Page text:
The South China Sea region and islands like the Spratly Islands and the Paracel Islands have been a bone of contention between China, Vietnam, Philippines, Brunei, Malaysia and Taiwan. Source: Corbis/Fotosa.ru
A series of recent moves shows that China is upping the ante with regards to its claims in the South China Sea. Earlier this week, China announced the deployment of a permanent military presence in the South China Sea in Sansha City, raising the hackles of many other countries which have claims in the region. Sansha City was established on Yongxing Island(Woody Island) in the southernmost Chinese province of Hainan. The Yongxing Island forms a part of the Xisha Islands in the South China Sea.
The South China Sea region and islands like the Spratly Islands and the Paracel Islands have been a bone of contention between China, Vietnam, Philippines, Brunei, Malaysia and Taiwan. Many of these islands are believed to be rich in oil and natural gas reserves and no wonder have multiple claimants.
Meanwhile, in a very unfortunate development, earlier this month, the 45th ASEAN Foreign Ministers’ Meeting held in Cambodia could not agree on a joint communiqué and went down in history as the first summit in ASEAN's existence where it failed to issue one. The role of Cambodia, which is the 2012 chair of the ASEAN and is seen as having nixed the joint communiqué has come in question, especially as in the recent years it has received massive amounts of investment from China and become close to it. Cambodia also did not heed calls from Vietnam and Philippines to include mention of the recent tensions with China in the South China Sea in a joint statement.
In another development, CNOOC (China National Offshore Oil Corporation) issued a tender late last month inviting foreign oil companies to develop nine blocks in the western part of the South China Sea, which according to Vietnam lie within the 200 nautical mile exclusive economic zone and continental shelf of Vietnam as outlined in the 1982 United Nations Convention on the Law of the Sea. Interestingly, India’s oil and gas major-the Oil and Natural Gas Corporation (ONGC)’s foreign arm ONGC Videsh Limited (OVL) has significant investments off the coast in Vietnam and China has in the past warned India not to undertake commercial activities in what it says are “Chinese territorial waters”
All these are likely to lead to increased tensions in this region and will see the countries which are locked in disputes with China move closer to the US which has already announced a “pivot” to Asia and to rising powers like India. China will also be deploying its first aircraft carrier, ostensibly in the South China Sea, later this year which is sure to change the entire balance of power in the Asia-Pacific region. Chinese aggressive moves have also got countries like Japan and South Korea worried, since freedom of navigation in the South China Sea is also essential for the health of their economies.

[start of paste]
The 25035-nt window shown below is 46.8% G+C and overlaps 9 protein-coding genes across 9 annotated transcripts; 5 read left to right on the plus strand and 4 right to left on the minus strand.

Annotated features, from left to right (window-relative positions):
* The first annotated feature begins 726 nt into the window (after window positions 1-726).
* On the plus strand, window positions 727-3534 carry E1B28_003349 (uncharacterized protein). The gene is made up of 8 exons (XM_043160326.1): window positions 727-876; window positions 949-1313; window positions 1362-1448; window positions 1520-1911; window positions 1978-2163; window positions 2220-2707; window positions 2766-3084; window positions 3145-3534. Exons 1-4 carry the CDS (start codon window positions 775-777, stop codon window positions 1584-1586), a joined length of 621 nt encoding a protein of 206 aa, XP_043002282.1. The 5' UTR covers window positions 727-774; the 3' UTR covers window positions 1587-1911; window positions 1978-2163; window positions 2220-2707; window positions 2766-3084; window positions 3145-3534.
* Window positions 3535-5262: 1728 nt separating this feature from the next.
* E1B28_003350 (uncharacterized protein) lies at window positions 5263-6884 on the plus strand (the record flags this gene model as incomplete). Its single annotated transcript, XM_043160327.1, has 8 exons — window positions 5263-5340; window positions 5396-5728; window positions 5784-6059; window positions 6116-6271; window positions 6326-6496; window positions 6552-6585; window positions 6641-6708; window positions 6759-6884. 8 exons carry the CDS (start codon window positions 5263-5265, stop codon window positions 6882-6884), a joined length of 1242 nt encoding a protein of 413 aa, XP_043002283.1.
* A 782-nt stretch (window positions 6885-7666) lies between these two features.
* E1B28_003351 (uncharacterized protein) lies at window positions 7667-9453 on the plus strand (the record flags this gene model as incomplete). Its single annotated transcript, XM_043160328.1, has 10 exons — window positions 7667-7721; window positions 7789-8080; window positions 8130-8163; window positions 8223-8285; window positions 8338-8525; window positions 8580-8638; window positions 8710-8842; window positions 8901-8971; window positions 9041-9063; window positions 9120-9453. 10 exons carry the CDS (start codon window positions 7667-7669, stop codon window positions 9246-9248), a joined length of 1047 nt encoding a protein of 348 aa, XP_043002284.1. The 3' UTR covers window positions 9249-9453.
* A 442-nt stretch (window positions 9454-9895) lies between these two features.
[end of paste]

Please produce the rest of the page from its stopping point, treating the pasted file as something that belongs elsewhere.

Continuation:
What are the Chinese motives behind this growing aggressive posture?
Firstly, China wants to test the responses of various countries that are locked in territorial disputes with China. It is using the dispute with Philippines over the Scarborough Shoal as a test case.
Secondly, China is trying to use economic diplomacy as an alternative to using hard power. For example, in the wake of the dispute with the Philippines, it cut down on banana imports from the Philippines and the number of Chinese tourists visiting Philippines drastically fell in the aftermath of the dispute.
Thirdly, it is trying to see if it can sow divisions with the ASEAN and is cultivating countries like Cambodia. Earlier Myanmar was close to China, but following Myanmar’s gradual progress to democracy, it has fallen out of favour with China.
Fourthly, China is trying to add a new angle to the dispute(s) by bringing in maritime surveillance ships instead of regular naval warships, thereby giving it an escape-option in the case of international opprobrium.
Finally, China wants to test the response of the United States, which is an ally of the Philippines. It knows that the US is already stretched in Afghanistan and with war-clouds looming large over Iran, it knows that it can afford to test the US response now. It would also help China gauge what would be the probable US response in case tensions increase between China and Taiwan.
Meanwhile, India will have to adopt a wait and watch policy in the ongoing tensions. China has adopted a so-called “string of pearls” strategy wherein it has built/helped build ports and refuelling facilities in Pakistan (Gwadar), Bangladesh (Chittagong), Sri Lanka (Hambantota)and Myanmar (Kyaukpyu), effectively surrounding India. However, on the other side, almost 60 per cent of China’s energy supplies pass through the Indian Ocean and the Indian Navy is the predominant navy in this region.
Ensuring the freedom of navigation through the South China Sea should be the top priority for India together with protecting Indian commercial interests in countries like Vietnam. It is therefore in India and ASEAN’s mutual interests to pool their efforts to ensure the freedom of navigation in this very important stretch of water, while keeping the channels of communication open with China for the peaceful resolution of all outstanding disputes.
Dr Rupakjyoti Borah is an Assistant Professor of International Relations at Pandit Deendayal Petroleum University, Gujarat, India. He has been a Visiting Fellow at the Centre of International Studies, University of Cambridge, U.K. in 2009. The views expressed are personal. He can be contacted at Rupakjyoti.B@sls.pdpu.ac.in
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